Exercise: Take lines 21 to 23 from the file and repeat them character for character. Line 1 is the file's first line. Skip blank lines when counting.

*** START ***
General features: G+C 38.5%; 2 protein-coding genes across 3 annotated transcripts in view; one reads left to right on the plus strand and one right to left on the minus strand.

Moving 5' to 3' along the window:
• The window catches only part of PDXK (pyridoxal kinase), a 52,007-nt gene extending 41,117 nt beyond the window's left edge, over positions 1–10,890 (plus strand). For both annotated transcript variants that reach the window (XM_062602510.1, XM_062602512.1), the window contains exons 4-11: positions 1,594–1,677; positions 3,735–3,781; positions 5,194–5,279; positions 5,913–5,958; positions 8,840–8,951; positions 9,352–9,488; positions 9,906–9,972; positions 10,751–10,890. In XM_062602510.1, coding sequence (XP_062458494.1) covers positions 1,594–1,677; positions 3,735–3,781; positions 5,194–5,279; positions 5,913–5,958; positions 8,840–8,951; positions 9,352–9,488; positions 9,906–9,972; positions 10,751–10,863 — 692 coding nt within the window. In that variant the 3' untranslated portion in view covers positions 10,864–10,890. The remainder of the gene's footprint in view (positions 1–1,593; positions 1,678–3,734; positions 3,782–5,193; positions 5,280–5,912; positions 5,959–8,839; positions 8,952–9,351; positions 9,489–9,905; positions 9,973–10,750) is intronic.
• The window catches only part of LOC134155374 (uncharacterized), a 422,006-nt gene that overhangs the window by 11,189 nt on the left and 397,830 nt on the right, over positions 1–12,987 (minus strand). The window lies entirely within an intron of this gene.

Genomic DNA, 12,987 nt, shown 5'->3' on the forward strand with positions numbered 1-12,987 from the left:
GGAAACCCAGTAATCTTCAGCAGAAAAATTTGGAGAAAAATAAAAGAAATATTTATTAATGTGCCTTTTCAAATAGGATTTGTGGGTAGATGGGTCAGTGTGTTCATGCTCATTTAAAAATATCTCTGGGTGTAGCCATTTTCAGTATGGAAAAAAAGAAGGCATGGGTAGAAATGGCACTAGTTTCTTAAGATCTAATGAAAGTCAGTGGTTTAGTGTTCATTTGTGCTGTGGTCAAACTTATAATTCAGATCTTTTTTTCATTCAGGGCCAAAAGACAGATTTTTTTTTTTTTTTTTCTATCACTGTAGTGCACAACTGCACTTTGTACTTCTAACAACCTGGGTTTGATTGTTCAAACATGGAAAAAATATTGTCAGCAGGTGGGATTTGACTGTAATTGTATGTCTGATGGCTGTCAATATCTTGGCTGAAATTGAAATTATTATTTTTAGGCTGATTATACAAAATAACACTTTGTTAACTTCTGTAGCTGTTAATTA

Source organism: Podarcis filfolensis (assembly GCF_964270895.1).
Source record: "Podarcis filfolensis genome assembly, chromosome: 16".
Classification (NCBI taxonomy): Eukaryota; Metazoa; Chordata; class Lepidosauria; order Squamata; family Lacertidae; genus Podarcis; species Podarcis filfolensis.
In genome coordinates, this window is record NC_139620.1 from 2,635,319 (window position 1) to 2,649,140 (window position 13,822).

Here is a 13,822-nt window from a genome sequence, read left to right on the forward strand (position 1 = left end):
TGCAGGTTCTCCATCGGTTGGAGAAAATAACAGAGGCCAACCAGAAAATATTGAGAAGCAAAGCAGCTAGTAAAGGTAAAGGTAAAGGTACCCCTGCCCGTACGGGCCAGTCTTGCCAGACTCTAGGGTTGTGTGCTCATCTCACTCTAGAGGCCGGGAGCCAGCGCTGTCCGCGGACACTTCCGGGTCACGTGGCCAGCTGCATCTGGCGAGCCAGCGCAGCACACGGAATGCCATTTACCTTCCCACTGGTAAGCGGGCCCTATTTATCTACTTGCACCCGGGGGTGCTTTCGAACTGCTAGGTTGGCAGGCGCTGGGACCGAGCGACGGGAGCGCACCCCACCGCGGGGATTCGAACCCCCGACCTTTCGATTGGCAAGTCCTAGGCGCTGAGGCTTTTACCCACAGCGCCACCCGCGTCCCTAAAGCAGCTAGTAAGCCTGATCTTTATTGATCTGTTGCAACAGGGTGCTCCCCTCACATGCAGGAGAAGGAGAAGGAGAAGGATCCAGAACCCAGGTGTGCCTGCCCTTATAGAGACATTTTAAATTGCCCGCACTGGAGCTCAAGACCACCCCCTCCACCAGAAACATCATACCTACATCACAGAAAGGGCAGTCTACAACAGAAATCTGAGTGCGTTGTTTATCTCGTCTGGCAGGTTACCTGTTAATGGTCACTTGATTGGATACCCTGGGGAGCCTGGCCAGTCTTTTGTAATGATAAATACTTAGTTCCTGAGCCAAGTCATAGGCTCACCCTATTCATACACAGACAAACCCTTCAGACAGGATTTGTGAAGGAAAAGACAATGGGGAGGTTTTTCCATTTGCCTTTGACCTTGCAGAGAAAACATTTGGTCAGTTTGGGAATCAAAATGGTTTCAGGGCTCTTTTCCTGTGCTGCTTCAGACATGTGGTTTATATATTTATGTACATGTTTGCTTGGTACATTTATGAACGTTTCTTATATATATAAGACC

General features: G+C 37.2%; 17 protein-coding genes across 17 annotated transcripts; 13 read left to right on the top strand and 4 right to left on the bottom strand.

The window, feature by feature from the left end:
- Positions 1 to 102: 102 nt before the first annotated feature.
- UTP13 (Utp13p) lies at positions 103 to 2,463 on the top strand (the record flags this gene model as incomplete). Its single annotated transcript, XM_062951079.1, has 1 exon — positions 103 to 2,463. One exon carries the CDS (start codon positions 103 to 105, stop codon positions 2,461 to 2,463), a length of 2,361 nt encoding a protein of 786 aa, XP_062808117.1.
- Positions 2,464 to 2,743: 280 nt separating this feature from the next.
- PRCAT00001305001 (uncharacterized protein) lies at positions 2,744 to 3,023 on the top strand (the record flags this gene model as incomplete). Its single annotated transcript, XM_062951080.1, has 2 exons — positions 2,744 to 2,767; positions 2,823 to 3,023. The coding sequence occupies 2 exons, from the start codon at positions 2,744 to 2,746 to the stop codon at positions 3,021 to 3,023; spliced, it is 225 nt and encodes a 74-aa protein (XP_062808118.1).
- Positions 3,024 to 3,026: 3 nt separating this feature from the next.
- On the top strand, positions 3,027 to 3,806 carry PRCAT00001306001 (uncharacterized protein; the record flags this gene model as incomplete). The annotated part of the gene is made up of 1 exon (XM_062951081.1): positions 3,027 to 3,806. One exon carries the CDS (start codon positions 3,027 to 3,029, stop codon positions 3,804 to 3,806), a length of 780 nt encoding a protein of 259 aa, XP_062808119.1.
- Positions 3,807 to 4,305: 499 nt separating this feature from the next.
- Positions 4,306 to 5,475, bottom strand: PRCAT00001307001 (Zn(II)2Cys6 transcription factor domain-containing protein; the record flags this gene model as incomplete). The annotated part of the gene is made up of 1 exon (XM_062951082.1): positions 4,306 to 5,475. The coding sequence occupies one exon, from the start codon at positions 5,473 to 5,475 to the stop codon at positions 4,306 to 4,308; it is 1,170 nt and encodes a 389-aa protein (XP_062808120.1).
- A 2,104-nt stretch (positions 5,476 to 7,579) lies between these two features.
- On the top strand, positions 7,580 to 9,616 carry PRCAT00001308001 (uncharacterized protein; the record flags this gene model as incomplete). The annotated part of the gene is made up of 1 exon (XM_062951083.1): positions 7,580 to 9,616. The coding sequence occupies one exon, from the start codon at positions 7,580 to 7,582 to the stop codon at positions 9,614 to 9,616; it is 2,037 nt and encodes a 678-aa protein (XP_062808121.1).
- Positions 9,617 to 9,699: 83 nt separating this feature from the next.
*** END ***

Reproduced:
- Positions 3,807 to 4,305: 499 nt separating this feature from the next.
- Positions 4,306 to 5,475, bottom strand: PRCAT00001307001 (Zn(II)2Cys6 transcription factor domain-containing protein; the record flags this gene model as incomplete). The annotated part of the gene is made up of 1 exon (XM_062951082.1): positions 4,306 to 5,475. The coding sequence occupies one exon, from the start codon at positions 5,473 to 5,475 to the stop codon at positions 4,306 to 4,308; it is 1,170 nt and encodes a 389-aa protein (XP_062808120.1).
- A 2,104-nt stretch (positions 5,476 to 7,579) lies between these two features.